The Doolittle raid is one of the most famous air attacks of WWII. The first American attack on the Japanese Home Islands, it was achieved through careful planning. Although its practical impact was minimal, it was a powerful symbolic moment that boosted American morale and shook the Japanese.
Preparing to Take the Fight to Japan
On December 21, 1941, two weeks after the Japanese attack on Pearl Harbor, US President Franklin D. Roosevelt told the American chiefs of staff he wanted Japan bombed as soon as possible. Following the shock of Pearl Harbor, American morale needed a boost. It would also be good to shake the Japanese faith in their leaders’ ability to protect them.
In January, Captain Francis Low came up with the concept for what would become the Doolittle Raid. Having observed Army bombers, he believed they could be launched from aircraft carriers. It would enable a bomb load to reach Japan from a long distance away from the American fleet.
The raid was planned and led by Lieutenant Colonel James “Jimmy” Doolittle. A pioneering aviator, Doolittle had made tremendous contributions to instrument-based flying. He instigated moving away from the limitations imposed by using human senses in high-speed aerial combat.
The B-25B Mitchell medium bomber was chosen for the mission. The best aircraft for the job, the B-25B needed to be fitted with extra fuel tanks for the unusual long-range mission. Other modifications included removing a gun turret, adding de-icers for the long high-altitude flight, and adding extra blast plates.
On April 1, the 16 modified bombers, each with a five-man crew, and their support staff were loaded on board the USS Hornet. The next day, the Hornet and its accompanying task-force set out. On the 17th, the ships received the last load of fuel from slow tankers, then raced west at 20 knots toward their launch point in enemy-controlled waters.
On the morning of the 18th, a Japanese picket boat spotted the American task force and radioed an attack warning. The American ships quickly destroyed the vessel.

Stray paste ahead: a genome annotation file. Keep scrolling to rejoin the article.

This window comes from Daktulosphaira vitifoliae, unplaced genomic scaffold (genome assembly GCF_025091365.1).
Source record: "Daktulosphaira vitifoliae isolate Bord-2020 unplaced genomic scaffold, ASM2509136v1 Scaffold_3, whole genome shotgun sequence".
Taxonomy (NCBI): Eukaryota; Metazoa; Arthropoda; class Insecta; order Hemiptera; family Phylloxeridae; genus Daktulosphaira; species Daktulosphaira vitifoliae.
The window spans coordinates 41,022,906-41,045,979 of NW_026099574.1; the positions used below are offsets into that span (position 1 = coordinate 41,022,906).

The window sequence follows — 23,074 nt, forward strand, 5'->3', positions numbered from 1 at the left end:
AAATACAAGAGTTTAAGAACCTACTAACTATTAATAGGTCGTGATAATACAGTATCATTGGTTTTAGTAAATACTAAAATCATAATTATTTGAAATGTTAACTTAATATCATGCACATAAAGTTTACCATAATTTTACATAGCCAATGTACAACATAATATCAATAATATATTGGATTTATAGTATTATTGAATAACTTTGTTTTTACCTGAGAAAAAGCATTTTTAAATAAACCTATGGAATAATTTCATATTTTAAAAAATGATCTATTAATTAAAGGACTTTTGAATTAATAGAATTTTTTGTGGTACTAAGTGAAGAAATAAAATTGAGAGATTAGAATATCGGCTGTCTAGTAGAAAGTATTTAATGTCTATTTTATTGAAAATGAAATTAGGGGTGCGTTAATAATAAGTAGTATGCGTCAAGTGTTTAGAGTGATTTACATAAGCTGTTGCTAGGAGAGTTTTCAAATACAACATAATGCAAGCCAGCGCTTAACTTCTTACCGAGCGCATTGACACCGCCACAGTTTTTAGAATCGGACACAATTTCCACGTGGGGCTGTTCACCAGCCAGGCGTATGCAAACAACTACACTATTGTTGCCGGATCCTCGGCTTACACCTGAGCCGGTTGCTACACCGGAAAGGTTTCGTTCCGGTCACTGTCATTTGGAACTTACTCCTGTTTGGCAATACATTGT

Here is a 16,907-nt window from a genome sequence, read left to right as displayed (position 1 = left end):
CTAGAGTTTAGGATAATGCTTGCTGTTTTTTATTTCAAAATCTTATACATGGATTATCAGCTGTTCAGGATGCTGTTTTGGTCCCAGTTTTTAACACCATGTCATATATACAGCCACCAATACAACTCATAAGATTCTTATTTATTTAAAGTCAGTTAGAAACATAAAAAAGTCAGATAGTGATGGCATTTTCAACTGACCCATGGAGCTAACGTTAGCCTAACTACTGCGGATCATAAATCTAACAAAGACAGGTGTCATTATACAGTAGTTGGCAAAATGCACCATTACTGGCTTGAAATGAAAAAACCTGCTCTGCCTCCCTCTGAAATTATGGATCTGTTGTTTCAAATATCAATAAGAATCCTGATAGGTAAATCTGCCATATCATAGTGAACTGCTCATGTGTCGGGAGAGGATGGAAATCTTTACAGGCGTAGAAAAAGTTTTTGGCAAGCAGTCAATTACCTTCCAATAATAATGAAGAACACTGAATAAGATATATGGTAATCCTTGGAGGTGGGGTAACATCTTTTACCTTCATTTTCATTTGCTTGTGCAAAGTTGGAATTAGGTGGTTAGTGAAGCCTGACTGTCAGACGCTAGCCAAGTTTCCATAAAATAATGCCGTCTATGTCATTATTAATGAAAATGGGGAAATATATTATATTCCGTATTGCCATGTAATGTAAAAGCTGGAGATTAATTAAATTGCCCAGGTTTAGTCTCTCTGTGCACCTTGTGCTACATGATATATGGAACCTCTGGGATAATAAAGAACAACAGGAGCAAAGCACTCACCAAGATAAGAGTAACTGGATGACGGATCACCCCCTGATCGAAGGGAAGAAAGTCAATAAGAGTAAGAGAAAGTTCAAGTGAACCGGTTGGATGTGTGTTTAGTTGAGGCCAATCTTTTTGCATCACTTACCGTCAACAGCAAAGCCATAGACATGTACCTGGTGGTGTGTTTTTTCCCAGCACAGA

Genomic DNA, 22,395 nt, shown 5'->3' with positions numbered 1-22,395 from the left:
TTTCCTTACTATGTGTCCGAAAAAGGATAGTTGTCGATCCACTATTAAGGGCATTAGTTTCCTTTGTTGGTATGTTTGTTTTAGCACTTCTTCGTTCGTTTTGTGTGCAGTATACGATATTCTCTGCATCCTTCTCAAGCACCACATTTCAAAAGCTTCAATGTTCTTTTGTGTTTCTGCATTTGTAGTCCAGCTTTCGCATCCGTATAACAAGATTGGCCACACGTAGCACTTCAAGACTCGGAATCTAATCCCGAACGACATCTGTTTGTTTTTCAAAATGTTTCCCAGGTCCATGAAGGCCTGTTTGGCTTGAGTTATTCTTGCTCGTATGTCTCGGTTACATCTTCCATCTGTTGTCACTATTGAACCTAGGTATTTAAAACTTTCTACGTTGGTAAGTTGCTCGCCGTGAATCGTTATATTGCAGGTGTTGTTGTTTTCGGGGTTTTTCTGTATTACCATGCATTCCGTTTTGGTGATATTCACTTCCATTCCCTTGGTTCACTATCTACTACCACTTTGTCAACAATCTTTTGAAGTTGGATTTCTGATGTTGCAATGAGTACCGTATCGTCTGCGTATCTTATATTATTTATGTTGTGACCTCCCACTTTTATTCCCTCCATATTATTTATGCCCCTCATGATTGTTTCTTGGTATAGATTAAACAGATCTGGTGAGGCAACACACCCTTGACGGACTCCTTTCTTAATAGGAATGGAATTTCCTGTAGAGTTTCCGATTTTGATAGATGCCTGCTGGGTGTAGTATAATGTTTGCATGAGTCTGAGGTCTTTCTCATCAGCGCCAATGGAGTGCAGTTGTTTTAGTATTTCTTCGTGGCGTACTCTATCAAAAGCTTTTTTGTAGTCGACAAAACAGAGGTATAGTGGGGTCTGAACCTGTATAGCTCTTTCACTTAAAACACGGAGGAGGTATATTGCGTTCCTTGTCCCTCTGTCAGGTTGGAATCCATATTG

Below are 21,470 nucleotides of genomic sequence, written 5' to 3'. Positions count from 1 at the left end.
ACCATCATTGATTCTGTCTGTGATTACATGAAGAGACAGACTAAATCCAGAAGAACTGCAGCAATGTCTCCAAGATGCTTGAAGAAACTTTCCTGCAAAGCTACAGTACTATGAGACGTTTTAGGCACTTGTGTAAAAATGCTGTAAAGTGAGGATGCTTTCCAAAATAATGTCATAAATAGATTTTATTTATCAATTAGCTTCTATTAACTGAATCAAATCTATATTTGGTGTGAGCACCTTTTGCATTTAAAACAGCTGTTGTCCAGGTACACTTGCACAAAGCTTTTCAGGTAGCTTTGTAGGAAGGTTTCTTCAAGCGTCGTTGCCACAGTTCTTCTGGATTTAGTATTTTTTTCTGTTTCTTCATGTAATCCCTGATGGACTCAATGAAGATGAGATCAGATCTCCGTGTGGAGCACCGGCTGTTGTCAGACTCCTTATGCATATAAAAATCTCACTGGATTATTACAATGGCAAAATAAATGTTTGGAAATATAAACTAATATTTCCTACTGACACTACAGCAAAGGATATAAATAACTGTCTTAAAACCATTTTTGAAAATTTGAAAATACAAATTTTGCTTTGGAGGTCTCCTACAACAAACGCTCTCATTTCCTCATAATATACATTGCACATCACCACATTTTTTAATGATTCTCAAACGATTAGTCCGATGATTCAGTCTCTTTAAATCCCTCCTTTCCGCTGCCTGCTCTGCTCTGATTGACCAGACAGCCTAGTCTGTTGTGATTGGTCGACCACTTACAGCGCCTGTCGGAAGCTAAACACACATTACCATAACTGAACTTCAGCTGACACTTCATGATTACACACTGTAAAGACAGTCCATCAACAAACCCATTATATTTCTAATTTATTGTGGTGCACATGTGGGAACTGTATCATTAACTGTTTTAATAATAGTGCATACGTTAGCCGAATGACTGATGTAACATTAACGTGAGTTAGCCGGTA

Rather than let the Japanese make use of their warning, Doolittle decided to launch the raid ten hours early. It meant flying an extra 170 nautical miles.
The planes had never taken off from a ship before, but every pilot succeeded. By 0920, all 16 were in the air.
Flying first in groups, then individually and low over the sea to avoid detection, the planes sped toward Japan.
It was noon in Tokyo when the planes arrived. Although the Japanese had carried out air raid drills, they had never been seriously threatened by Chinese planes in a decade of sporadic war. That was about to change.
Anti-aircraft fire and fighter planes greeted the bombers. However, the aerial defenses of Tokyo were light, and the city was unprepared for a real attack. The crew of the B-25 Whirling Dervish shot down one fighter. The crew of the Hari Kari-er got two more. Some of the weaponry had been removed from the planes to make them lighter, but they had fake guns in the tail cones, which dissuaded the Japanese from attacking them from below.
One B-25 received slight damage from anti-aircraft fire. Another dropped its bombs early to avoid being hit. None of them were shot down.
The bombers dropped their loads on 16 industrial and military targets, most of them in Tokyo. They also used their guns to strafe military positions.
Having dropped their bombs, the planes were to fly southwest, toward landing fields in China. There, they were to refuel before heading home.
One of the planes was too low on fuel. Instead, it headed for the Soviet Union and landed at an air base 40 miles from Vladivostok. The Russians were not at war with the Japanese. Under the terms of their neutrality pact, the Russians were obliged to intern the American crew. They were imprisoned near the Iranian border. Eventually, they bribed a smuggler to get them out and across the border, reaching the British consulate in May 1943. It later emerged that their escape had been engineered by the Russians to get around an awkward diplomatic issue.
The other 15 planes headed for China as planned. The early launch of the mission had also left them low on fuel. As bad weather descended, it became evident they would not make it to their landing fields before they ran out of fuel. They would have to abandon their planes when they reached the coast of China.
All fifteen crew members successfully abandoned their aircraft. Three of the B-25s were ditched at sea. The rest crashed on land. Only three men died in the crashes.
Japanese troops captured eight of the crewmen. Of them, three were executed, and one died in captivity. The rest escaped, with the help of Chinese soldiers and civilians. Many of the civilians risked their lives to do it and were punished by the occupying Japanese.
Effect of the Raid
Doolittle expected to get into trouble for the outcome of the attack. Although they had reached Tokyo, he had lost 16 valuable planes in the process.
The public reaction, however, proved that for Americans, the outcome was worth the cost. The Doolittle Raid was a huge boost to public morale. Doolittle was promoted straight to brigadier general, skipping the rank of colonel. Every man who took part in the raid was awarded the Distinguished Flying Cross. Doolittle was given the Medal of Honor.
The raid killed 87 people in Tokyo and injured 462. Some of the casualties were children, enraging the Japanese public.
Fearful of another strike against their cities, the Japanese determined to seize Midway Island. They were defeated.
The Doolittle raid had done its job. American spirits had been lifted. Japanese nerves were shaken. The Empire of Japan lay vulnerable at last.
Hugh Ambrose (2010), The Pacific